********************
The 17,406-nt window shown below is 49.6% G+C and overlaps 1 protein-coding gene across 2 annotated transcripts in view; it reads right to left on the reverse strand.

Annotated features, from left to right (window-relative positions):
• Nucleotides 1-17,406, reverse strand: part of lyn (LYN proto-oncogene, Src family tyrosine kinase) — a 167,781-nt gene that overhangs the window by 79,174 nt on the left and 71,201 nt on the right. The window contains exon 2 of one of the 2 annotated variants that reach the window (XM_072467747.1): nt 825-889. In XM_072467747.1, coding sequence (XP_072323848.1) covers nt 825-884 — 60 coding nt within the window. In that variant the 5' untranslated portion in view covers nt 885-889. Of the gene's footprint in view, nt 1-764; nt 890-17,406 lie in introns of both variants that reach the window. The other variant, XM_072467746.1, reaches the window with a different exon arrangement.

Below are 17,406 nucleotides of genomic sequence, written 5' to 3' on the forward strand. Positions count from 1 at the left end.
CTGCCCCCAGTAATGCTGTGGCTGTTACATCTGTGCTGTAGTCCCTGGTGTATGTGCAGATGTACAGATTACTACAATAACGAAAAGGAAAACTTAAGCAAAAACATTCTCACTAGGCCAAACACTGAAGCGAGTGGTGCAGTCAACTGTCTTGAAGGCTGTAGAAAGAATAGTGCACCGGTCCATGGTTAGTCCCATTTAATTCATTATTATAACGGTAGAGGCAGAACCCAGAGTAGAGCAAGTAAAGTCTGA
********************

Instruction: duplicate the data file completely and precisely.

The 17,406-nt window shown below is 49.6% G+C and overlaps 1 protein-coding gene across 2 annotated transcripts in view; it reads right to left on the reverse strand.

Annotated features, from left to right (window-relative positions):
• Nucleotides 1-17,406, reverse strand: part of lyn (LYN proto-oncogene, Src family tyrosine kinase) — a 167,781-nt gene that overhangs the window by 79,174 nt on the left and 71,201 nt on the right. The window contains exon 2 of one of the 2 annotated variants that reach the window (XM_072467747.1): nt 825-889. In XM_072467747.1, coding sequence (XP_072323848.1) covers nt 825-884 — 60 coding nt within the window. In that variant the 5' untranslated portion in view covers nt 885-889. Of the gene's footprint in view, nt 1-764; nt 890-17,406 lie in introns of both variants that reach the window. The other variant, XM_072467746.1, reaches the window with a different exon arrangement.

Below are 17,406 nucleotides of genomic sequence, written 5' to 3' on the forward strand. Positions count from 1 at the left end.
CTGCCCCCAGTAATGCTGTGGCTGTTACATCTGTGCTGTAGTCCCTGGTGTATGTGCAGATGTACAGATTACTACAATAACGAAAAGGAAAACTTAAGCAAAAACATTCTCACTAGGCCAAACACTGAAGCGAGTGGTGCAGTCAACTGTCTTGAAGGCTGTAGAAAGAATAGTGCACCGGTCCATGGTTAGTCCCATTTAATTCATTATTATAACGGTAGAGGCAGAACCCAGAGTAGAGCAAGTAAAGTCTGA